Saturday November 4th 2017
In one of my previous blogs, I spoke about giving thanks. Giving thanks is important but the next step is to act out on it. We can be thankful as much as we want but without action, these words are almost meaningless. For example coming back to visit is one part, but can we do more? What is the next step? The wrestling community is small in the province of Quebec. Whereas there were once many clubs around the province, there is only a handful now, mostly centred around the island of Montreal. The high school system, which used to function as feeder systems for the various clubs, is virtually decimated thanks to three separate school strikes. This has led to much less wrestlers and coaches in the province. So the question that was asked was “what is the next step” after giving thanks? That’s simple: get involved.
How can we get involved? One way is to become a coach and starting your own club. More clubs would mean better local competition, which can only be a good thing. Coming to coach at your old wrestling club or high school is also a tremendous asset, as extra help is always needed. Many clubs and high schools struggle to continue on after the main founders of the clubs have retired. They either did not train a replacement, or their replacement did not pan out for whatever reason. And even then, coaching has many difficulties and challenges attached to it. Not all of us have the skill or disposition to be coaches. And even if we do, not all of us have the time. Life has a funny way of prioritizing and coaching can take a back seat to life commitments. So then what?
Coaching can be time-consuming and intense (Photo by Jason Chen)
The province of Quebec is lacking in officials. Referees in particular are in short supply and without referees, we would not be able to run our tournaments and our high school league. Becoming a ref is a good way to stay involved with the sport, while at the same time not giving yourself over to a lifetime commitment that coaching sometimes requires. The problem is that refereeing is a thankless job, requiring skill and a good understanding of the sport. Therefore, refereeing may not be for everyone. However, being an official doesn’t always mean being a ref. Tournaments need other types of officials and these officials are known as pairing masters. Pairing masters are essential to the smooth running of a tournament as they group matches and troubleshoot any issues that may come their way. Pairing masters are a vital but sometimes unnoticed and under-appreciated part of wrestling.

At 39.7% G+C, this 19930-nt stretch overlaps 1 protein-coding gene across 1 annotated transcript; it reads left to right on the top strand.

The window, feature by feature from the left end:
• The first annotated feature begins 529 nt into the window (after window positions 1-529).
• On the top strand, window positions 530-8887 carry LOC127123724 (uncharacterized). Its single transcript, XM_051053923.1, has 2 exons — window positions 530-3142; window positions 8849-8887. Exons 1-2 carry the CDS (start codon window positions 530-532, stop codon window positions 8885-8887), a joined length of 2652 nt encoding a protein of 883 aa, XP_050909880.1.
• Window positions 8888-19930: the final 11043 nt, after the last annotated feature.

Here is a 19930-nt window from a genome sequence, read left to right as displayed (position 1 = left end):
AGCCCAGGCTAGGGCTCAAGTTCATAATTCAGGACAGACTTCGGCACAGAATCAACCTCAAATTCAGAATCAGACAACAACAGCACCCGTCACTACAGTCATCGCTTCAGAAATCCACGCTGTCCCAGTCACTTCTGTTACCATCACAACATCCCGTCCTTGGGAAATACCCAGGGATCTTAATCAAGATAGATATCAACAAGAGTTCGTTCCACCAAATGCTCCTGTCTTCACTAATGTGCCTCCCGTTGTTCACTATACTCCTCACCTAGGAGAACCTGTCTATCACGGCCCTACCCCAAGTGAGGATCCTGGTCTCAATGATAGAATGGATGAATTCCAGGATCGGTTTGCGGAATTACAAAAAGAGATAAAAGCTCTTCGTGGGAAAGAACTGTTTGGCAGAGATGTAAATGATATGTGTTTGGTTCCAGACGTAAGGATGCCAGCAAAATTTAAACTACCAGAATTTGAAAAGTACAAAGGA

The FLOQ is always looking for new referees and pairing masters
While all these ways are a great way to stay involved in wrestling, they all require some sort of training or certification. Some people after their athletic careers are over may not have the time to devote to training or certification that it would require to become a coach, referee or pairing master. As such with these obstacles, they may feel that there is no way to stay involved and will leave it at that. However that answer is a copout. I stated before that one of the most valuables things that a coach can give to their athletes is time. This statement holds true for just about anyone. Staying involved can be as simple as being a driver to bring kids to tournaments. It can also involve helping to plan budgets or book keeping for your old wrestling club which can be very time consuming in itself. Fundraising is another way to be involved and is so important in that many clubs lack funds and can always use a helping hand. You can also stay involved in any other ways that you can imagine. Why not volunteer to help out at a tournament? Why not run a website or blog for your club? You can also manage the social media if website maintenance or writing is not your thing. Why not help to try and recruit if you can? Your ability to stay involved is only limited by your imagination.
A few years back, I was asked by one of my old teammates at a tournament that I was coaching at how much I got paid for being there to which I answered “nothing, I’m a volunteer”. He seemed shocked by my answer and asked why I would give up my time, which is so valuable, for free? I told him that our coaches before me gave their time freely and didn’t ask for anything in return. I benefited so much from this, both as an athlete and as a person. How could I not give back and get involved to a sport that had given me so much? With that being said, getting involved is perhaps the best way that you can give back. It is another way that you can show thanks to the sport that may have given you so much as well.
I believe the most important part of any sport is involvement. Thank you to all the hard working volunteers that give so much back to their clubs.